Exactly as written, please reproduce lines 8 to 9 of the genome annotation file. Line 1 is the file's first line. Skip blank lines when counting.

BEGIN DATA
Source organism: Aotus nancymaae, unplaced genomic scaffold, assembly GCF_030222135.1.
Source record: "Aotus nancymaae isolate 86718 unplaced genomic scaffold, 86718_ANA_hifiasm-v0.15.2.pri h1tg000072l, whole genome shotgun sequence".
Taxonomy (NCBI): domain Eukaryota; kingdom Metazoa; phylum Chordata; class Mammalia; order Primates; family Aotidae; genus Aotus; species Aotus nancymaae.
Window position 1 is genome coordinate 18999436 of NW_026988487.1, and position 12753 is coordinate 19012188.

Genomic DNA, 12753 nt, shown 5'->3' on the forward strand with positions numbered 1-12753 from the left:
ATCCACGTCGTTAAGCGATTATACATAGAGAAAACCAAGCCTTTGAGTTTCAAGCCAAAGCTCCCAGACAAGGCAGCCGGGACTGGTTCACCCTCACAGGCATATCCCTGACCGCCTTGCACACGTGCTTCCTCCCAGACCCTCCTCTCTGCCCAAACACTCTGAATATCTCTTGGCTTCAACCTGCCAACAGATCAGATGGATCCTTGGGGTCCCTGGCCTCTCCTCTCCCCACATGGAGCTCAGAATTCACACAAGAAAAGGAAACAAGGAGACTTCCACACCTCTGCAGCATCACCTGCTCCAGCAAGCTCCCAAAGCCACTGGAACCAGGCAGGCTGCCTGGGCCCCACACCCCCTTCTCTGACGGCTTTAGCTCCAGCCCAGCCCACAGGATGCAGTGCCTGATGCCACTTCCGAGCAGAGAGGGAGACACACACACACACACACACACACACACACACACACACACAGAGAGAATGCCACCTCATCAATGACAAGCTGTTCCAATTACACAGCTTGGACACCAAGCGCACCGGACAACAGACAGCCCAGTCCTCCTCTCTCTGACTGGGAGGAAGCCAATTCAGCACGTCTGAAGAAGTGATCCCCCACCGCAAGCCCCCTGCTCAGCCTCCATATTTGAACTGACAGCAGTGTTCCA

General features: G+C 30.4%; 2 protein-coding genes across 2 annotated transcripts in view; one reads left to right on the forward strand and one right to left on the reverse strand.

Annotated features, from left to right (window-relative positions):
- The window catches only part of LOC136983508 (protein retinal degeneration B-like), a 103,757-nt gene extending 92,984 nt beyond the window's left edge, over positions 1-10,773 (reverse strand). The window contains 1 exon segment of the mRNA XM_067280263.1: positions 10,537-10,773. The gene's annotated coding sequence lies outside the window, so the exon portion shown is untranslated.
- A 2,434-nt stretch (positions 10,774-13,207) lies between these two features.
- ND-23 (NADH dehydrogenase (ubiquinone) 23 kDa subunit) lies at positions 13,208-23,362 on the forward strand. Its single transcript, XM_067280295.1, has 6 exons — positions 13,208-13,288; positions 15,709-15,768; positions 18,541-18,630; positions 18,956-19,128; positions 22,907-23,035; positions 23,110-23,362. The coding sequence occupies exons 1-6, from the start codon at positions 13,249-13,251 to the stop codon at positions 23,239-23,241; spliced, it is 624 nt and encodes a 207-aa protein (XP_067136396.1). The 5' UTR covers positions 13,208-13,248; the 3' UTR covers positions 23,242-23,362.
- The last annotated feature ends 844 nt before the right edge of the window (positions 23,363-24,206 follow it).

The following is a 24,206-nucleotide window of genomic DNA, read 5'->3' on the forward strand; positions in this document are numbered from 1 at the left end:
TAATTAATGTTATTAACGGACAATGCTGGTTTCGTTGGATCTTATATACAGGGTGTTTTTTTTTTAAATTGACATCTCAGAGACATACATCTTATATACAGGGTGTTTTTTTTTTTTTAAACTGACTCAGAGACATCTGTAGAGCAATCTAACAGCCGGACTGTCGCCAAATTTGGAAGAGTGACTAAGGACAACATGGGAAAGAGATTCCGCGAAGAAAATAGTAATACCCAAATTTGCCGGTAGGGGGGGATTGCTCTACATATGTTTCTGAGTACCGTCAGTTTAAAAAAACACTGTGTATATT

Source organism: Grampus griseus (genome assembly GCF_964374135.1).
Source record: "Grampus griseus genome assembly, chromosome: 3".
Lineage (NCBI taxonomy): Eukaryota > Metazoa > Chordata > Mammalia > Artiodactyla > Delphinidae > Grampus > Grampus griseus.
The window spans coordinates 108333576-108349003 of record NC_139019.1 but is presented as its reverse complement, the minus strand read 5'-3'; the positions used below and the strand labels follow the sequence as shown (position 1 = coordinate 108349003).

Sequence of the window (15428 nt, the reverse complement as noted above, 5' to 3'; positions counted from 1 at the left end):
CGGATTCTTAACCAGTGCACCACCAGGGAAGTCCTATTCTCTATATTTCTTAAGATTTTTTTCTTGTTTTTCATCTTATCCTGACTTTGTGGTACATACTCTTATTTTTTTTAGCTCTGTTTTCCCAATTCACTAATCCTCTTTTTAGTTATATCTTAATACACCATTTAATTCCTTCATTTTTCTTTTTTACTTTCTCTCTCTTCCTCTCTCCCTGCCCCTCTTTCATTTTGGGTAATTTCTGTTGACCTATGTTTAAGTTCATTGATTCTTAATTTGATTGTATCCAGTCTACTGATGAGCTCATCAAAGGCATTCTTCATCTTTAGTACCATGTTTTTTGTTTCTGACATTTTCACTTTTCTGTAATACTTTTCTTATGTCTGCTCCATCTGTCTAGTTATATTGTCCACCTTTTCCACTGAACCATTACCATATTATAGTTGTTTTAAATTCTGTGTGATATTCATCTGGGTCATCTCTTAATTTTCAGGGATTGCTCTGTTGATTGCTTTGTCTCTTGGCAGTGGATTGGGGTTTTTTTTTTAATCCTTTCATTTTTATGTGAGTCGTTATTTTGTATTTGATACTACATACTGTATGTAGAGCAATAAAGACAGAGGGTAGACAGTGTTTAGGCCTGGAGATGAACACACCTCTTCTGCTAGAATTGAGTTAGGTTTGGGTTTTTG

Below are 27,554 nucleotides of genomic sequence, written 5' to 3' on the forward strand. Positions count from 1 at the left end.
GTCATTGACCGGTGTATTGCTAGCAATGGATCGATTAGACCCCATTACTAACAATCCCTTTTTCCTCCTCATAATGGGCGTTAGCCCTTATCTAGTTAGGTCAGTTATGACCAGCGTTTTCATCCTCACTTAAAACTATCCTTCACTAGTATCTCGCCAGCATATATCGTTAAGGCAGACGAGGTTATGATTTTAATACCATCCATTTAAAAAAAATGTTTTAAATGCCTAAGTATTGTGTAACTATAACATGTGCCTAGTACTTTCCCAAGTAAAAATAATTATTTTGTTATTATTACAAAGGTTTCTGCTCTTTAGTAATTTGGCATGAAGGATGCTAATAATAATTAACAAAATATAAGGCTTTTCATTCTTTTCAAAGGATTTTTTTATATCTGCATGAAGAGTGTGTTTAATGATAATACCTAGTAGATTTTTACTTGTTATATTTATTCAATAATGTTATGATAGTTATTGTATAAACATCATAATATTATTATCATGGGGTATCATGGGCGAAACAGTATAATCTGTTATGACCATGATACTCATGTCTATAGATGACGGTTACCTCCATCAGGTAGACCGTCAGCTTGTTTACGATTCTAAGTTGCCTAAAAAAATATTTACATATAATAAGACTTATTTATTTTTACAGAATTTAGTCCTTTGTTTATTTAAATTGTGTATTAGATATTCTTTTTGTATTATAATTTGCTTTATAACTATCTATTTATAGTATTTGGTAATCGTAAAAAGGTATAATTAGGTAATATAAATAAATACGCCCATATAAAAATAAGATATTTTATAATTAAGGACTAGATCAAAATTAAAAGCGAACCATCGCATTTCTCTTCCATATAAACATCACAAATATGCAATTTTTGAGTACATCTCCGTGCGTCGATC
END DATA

Annotated features, from left to right (window-relative positions):
- The window catches only part of LOC136983508 (protein retinal degeneration B-like), a 103,757-nt gene extending 92,984 nt beyond the window's left edge, over positions 1-10,773 (reverse strand). The window contains 1 exon segment of the mRNA XM_067280263.1: positions 10,537-10,773. The gene's annotated coding sequence lies outside the window, so the exon portion shown is untranslated.